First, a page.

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The most helpful shopping ideas right now are coming from blah big box stores like Walmart and Lowe’s. It’s surprising, yeah. And Amazon, the company that’s determined to reinvent everything, is kinda boring.
There are times when you’d prefer to sit on your couch, pull out a laptop and wait for a pair of curtains to arrive in a cardboard box. But it can also be great to make your purchases online, and then pop by your local Walmart and know that someone is waiting to put those curtains in your car trunk — along with some milk and peanut butter, too.
There’s recently been a surge of people who are picking up their online orders in-person at Walmart, Target, Home Depot and other stores big and small. I’ve been impressed by how old-school companies, from Best Buy to my local cheese shop, have quickly adapted to offering low-contact pickups like this. Some of this activity is a temporary coronavirus-related spike, but I bet some of these habits will stick.
That’s because we want to shop any way we like — all online, all in-store or a mix with the best of both. And I can’t for the life of me understand how Amazon is missing this.
For a quarter-century, the retailer has mostly played in the all-online portion of shopping, and that’s been to its advantage. But even Amazon has shown that physical stores matter.
Three years ago, Amazon agreed to pay $14 billion to buy the Whole Foods supermarket chain. This was the moment when Amazon acknowledged the importance of physical stores, and I couldn’t wait to see how the company reimagined in-person shopping experiences that had not changed much in my lifetime. There would be robots or something.
Yes, Whole Foods stores are offering home deliveries now. But it’s other retailers that are rethinking how their physical stores can work hand-in-hand with online shopping.
It’s harder for Amazon to have a curbside drive-up option. Whole Foods stores tend to be smaller than Walmarts or Targets, with smaller (or no) parking lots. But come on. Where are the fresh ideas?
Could Whole Foods have prepackaged kits of standard essentials like milk, eggs, bread and pasta for shoppers who want to grab and go? What about having people reserve a shopping time slot instead of lining up to get into stores? How about personalized suggestions for meals with directions on where to pick up the ingredients? (And I wouldn’t mind if someone washed and chopped my veggies while I shopped, too.)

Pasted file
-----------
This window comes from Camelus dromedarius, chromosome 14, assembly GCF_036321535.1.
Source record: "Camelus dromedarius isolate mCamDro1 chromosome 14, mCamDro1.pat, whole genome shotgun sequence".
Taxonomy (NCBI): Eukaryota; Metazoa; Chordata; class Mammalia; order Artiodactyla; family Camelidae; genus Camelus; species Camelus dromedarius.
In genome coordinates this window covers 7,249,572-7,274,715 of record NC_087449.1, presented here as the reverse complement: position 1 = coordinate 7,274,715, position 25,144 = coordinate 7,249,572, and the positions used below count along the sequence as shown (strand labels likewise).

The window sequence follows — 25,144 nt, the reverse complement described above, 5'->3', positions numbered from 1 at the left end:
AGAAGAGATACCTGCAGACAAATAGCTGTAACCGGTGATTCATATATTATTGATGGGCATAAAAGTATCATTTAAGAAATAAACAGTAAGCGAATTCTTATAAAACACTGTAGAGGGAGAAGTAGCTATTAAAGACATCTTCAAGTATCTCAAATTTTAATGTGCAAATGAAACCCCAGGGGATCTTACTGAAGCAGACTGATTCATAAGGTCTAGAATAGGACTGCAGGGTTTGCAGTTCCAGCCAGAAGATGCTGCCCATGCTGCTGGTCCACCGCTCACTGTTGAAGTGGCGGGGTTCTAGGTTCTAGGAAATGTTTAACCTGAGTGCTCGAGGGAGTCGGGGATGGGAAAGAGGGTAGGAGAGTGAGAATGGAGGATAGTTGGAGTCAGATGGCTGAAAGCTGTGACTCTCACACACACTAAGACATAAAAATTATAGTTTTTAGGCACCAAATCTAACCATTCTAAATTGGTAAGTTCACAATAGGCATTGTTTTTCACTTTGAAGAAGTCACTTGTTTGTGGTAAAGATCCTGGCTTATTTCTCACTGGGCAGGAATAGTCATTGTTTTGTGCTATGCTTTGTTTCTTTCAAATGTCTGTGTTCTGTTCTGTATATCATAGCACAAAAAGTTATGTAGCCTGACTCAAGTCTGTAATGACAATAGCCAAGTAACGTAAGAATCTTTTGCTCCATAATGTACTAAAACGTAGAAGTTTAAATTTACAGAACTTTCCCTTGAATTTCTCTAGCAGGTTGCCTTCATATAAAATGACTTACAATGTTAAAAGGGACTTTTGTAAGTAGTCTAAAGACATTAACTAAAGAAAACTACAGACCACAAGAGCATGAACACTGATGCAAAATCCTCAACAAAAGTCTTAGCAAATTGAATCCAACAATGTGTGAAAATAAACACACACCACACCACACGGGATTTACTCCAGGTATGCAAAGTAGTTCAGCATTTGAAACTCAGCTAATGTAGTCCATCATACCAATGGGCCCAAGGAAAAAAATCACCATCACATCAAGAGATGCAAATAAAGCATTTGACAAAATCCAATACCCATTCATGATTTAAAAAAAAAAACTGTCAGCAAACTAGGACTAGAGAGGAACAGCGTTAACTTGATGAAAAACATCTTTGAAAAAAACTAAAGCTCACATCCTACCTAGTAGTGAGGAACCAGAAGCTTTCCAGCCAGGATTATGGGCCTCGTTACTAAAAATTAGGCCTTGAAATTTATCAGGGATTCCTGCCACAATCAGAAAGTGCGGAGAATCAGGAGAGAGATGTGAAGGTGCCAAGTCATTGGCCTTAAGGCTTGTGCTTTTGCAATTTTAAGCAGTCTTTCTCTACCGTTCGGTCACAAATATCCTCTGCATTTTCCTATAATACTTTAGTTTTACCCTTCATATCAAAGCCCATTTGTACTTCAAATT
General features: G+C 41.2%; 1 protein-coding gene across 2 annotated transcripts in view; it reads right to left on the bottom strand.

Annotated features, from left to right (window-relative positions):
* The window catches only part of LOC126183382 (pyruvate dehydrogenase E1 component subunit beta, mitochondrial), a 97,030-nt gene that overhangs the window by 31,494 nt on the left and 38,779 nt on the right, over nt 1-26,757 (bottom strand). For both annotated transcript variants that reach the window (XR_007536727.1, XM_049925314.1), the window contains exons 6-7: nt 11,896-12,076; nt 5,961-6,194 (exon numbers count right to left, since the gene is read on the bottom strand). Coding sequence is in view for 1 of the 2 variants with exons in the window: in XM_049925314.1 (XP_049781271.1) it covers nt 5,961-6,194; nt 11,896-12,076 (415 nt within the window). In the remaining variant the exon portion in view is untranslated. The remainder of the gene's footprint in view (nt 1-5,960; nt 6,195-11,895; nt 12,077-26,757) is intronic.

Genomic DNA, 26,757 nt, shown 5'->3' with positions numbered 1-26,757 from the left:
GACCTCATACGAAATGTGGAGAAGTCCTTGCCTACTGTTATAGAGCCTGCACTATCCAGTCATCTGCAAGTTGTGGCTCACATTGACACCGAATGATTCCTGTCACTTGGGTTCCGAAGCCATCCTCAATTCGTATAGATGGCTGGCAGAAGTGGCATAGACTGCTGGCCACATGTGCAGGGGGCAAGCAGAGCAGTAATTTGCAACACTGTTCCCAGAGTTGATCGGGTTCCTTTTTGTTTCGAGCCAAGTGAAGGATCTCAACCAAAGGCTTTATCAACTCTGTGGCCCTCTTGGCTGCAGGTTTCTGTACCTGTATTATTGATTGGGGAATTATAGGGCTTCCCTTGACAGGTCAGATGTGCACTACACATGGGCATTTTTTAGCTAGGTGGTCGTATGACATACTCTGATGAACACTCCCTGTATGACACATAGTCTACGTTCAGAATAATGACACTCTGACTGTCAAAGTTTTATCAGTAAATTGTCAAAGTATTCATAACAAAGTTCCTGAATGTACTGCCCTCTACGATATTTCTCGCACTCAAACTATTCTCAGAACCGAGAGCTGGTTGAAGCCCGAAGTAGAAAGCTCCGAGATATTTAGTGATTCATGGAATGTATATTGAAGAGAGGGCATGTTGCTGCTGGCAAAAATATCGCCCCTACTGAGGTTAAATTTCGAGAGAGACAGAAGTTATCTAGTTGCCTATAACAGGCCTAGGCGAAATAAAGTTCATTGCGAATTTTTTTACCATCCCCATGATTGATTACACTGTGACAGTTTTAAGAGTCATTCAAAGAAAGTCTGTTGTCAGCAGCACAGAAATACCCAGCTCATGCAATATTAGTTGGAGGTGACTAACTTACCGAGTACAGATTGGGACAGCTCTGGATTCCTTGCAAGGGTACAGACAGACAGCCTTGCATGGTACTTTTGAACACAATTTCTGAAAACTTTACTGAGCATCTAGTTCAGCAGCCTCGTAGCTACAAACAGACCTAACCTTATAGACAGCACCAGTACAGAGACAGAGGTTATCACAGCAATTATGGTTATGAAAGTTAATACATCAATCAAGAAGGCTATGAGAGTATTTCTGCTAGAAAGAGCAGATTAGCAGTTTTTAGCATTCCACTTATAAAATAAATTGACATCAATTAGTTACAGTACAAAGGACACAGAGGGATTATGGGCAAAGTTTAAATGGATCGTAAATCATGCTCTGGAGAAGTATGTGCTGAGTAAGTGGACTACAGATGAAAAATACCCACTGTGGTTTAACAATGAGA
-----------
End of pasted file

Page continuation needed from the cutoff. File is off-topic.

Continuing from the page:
Amazon’s digital experiments for grocery shopping outside Whole Foods are interesting, but they lack oomph. Three years after Amazon opened two drive-in grocery pickup outposts in the Seattle area, there are still only two. Amazon doesn’t do small things. If these pickup spots are still experiments, it’s a good bet Amazon doesn’t think they’re working.
My local cheese shop has changed what it does on the fly. The razor sharp, obsessive minds at Amazon haven’t shown much imagination or conviction yet.
Tip of the Week
How Best to Support Local Restaurants
With so many people stuck at home, the use of food delivery apps has surged. That’s not necessarily a good thing for your neighborhood pizzeria.
This has led a number of people to ask me: Are there kinder ways to order food?
For starters, calling the restaurant directly to request pickup or delivery is the simplest way to keep all of the money in the restaurant’s pocket. (Make sure to get the phone number from the restaurant’s website, not Yelp, because some apps have found sneaky ways to continue charging commissions even for phone orders.)
And then there’s Tock. After the coronavirus hit, the restaurateur Nick Kokonas reconfigured his reservation app to help restaurants handle takeout orders. The team understands the food business, so it can help restaurants handle orders in a sane way: You reserve a time for pick up.
This way, the restaurants don’t get slammed all at once during peak hours, like what can happen with typical delivery apps. Tock charges a flat 3 percent commission, much less than the fees of bigger apps like Uber Eats.
I’ve used Tock several times to order takeout from my favorite restaurants in San Francisco, and I’m impressed. As soon as I have arrived for my appointed order time, the food has been ready, and there has never been a line.
So stay well and stay healthy. But while you’re doing that, try to help your local businesses do the same.
Before we go …
Government surveillance is hard to turn off: My colleague Raymond Zhong writes that Chinese authorities are continuing to keep tabs on people with health-monitoring technologies, which were rolled out to help stop the spread of the coronavirus, even though the worst of the outbreak there has passed. In one example, a city in China has proposed making a permanent version of a health tracking system to assign citizens a health score and color code based on their medical records and lifestyle habits like whether they smoke, The Wall Street Journal reported.
Can the little guy make a living from his passion? The Times’s media columnist, Ben Smith, writes about technology options like the newsletter service Substack that try to deliver on the old promise of the internet that you can make a living from just “1,000 true fans.”
A plea to Twitter’s C.E.O.: Kara Swisher, a contributing writer for The Times’s Opinion section, argues that President Trump’s recent tweet about a debunked murder conspiracy shows the collateral damage of Twitter’s hands-off approach to the tweeter-in-chief who flouts the company’s misinformation rules.
Hugs to this
Arthur the puppy got a lovely letter from 10-year-old Troy, who volunteered to walk and play with Arthur. Get in line, Troy. Get in line.
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